Bitcoin, in my opinion, will need something bigger than porn. It might also need to wait until more parts of the world are connected to broadband internet. Maybe it involves voting, enforcing contracts, or the development of new peer-to-peer networks, such as Open Bazaar. I don’t know. I’m not smart enough to figure it out at the moment.

In the meantime, I’ll certainly keep an eye on Bitcoin. I don’t deny it has its uses in the current world. It’s just too limited right now. Whether it has a large or small role in the future that awaits us remains to be seen.

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A Note To Investors/Enthusiasts Of Dogecoin

We live in a strange time. I know you could say that about almost any point in history, but let’s face it. The past year has been more eventful than most. The past few months have been even more eventful if you’re an investor or follow economic news. We recently learned that a multi-billion dollar hedge fund is no match for a bunch of shit-posters on Reddit.

I’m not gonna lie. That story still puts a smile on my face. Last year sucked, but when a bunch of shit-posters on Reddit tank a predatory hedge fund, the world is an objectively better place.

As much fun as that is, there are some other stories related to investing that are worth noting. On top of the craziness caused by r/WallStreetBets, it has been just as chaotic for investors of cryptocurrencies. When the financial world is in chaos, cryptocurrencies that thumb their nose at old economic institutions tend to thrive.

Now, full disclosure, I do own Bitcoins. That’s the only cryptocurrency I own and I don’t own much. I’m not a bold investor. I buy index funds and ETFs. I would not fit in on r/WallStreetBets, nor would I be a good evangelist for Bitcoin.

For that same reason, I’d like to send a special note to those currently caught up in the Dogecoin craze. If you don’t know what Dogecoin is, then that’s understandable. It is a cryptocurrency like Bitcoin, but it’s unique in a few very particular ways.

Most notably, Dogecoin is often treated as a joke. That’s because it started off as one.

That’s not my opinion. That’s literally part of its origin. Its creators, Billy Markus and Jackson Palmer, were legitimately surprised when people started using it. I guess they didn’t get the joke.

That doesn’t mean Dogecoin has absolutely nothing going for it. It is a functioning cryptocurrency that uses some of the same technology as Bitcoin. Its most notable difference is that, unlike Bitcoin, there’s no limit to how many Dogecoins can be mined. Whereas Bitcoin can only ever have 21 million, Dogecoins can be mined indefinitely.

It may seem like a small difference, but that difference matters if you understand the basics of scarcity in economics. Most people understand it on some levels. If you can make an infinite amount of something, then it’s not going to have much value. If something is incredibly finite and difficult to obtain, like gold or Bitcoins, it’s going to have more value.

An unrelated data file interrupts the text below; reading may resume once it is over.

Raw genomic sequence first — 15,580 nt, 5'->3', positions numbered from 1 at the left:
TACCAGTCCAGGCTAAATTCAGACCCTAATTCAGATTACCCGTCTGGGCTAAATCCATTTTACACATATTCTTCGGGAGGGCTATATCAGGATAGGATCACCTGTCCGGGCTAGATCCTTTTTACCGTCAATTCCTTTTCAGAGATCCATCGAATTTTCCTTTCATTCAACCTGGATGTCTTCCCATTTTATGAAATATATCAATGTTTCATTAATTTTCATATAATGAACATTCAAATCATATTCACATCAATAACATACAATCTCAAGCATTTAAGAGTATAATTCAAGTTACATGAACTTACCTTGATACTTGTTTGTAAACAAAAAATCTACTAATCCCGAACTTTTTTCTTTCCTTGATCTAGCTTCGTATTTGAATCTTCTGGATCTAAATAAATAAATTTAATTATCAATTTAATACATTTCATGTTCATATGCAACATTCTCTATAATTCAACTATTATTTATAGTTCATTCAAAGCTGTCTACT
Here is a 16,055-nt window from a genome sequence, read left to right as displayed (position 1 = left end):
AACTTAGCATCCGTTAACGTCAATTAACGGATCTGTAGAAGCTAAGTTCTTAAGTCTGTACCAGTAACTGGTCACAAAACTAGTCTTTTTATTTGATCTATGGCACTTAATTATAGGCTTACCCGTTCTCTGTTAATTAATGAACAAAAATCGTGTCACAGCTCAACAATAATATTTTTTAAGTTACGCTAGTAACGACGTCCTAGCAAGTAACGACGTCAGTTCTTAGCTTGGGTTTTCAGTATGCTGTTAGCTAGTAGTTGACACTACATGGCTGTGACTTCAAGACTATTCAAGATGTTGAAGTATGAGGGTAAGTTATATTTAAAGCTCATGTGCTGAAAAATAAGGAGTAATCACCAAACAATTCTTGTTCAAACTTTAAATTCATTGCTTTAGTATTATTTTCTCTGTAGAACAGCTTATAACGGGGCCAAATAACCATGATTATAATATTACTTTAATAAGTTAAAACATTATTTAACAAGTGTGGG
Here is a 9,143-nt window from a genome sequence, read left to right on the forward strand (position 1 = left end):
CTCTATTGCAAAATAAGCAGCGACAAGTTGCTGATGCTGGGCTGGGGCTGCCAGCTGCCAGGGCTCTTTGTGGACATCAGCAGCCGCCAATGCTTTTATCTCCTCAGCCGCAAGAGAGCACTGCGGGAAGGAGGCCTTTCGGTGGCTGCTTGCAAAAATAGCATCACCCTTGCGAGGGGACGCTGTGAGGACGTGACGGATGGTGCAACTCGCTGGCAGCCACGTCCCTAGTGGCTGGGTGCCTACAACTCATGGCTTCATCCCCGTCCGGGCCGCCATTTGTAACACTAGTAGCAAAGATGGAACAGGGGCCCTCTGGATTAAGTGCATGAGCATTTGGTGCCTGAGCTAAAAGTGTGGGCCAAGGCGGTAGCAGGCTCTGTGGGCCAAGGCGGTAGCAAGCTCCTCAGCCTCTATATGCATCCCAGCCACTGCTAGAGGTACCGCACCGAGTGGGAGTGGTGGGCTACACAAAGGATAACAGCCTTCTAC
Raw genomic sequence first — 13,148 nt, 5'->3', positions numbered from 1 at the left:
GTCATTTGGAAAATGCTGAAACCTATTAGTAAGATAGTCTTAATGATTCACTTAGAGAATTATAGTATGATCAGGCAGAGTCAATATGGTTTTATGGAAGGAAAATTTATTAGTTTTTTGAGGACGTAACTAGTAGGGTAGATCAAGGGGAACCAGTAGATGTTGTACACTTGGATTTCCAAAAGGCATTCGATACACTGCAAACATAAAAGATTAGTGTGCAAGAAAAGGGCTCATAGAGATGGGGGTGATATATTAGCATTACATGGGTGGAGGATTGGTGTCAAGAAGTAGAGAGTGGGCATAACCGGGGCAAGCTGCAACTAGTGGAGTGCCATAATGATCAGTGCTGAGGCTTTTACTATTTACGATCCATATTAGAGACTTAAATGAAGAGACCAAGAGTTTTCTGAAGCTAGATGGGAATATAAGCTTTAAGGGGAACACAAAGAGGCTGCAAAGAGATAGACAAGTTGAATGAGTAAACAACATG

It’s that concept that I’d like to convey to those cheering on Dogecoin. Thanks to the recent upheavals from r/WallStreetBets, Dogecoin has been surging more than most currencies and even people like Elon Musk are cheering it on.

That’s not unusual. Sometimes, certain assets get propped up for a brief period. That has happened a lot with cryptocurrencies over the past decade. However, with Dogecoin, it’s a lot more style than substance.

Whereas Bitcoin gains value as it becomes more accepted in various sectors of the economy, Dogecoin gains value because people are just cheering it on. One has long-term sustainability. The other ends as soon as people get bored or find something else to cheer on.

Today, it’s Dogecoin.

Tomorrow, it could be JackCoin, a cryptocurrency made exclusively for people named Jack.

Is that the dumbest idea in the history of finance? I don’t know, but entire economies have gone bust for dumb things before.

Again, I’m not an investment expert. I’m not giving investment advice to anyone. However, to those thinking about getting in on the Dogecoin craze, I offer one important message.

You can win with style over substance in a lot of things, but not when it comes to money. At some point, a product has to demonstrate its value. You can only prop it up for so long before basic economic forces take over. It’s not fair and it’s not rational, but that’s how economics work.

Dogecoin will find that out at some point. Investors may have to find out the hard way.

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Filed under Bitcoin, Current Events, rants

Why We Should Treat Our Data As (Valuable) Property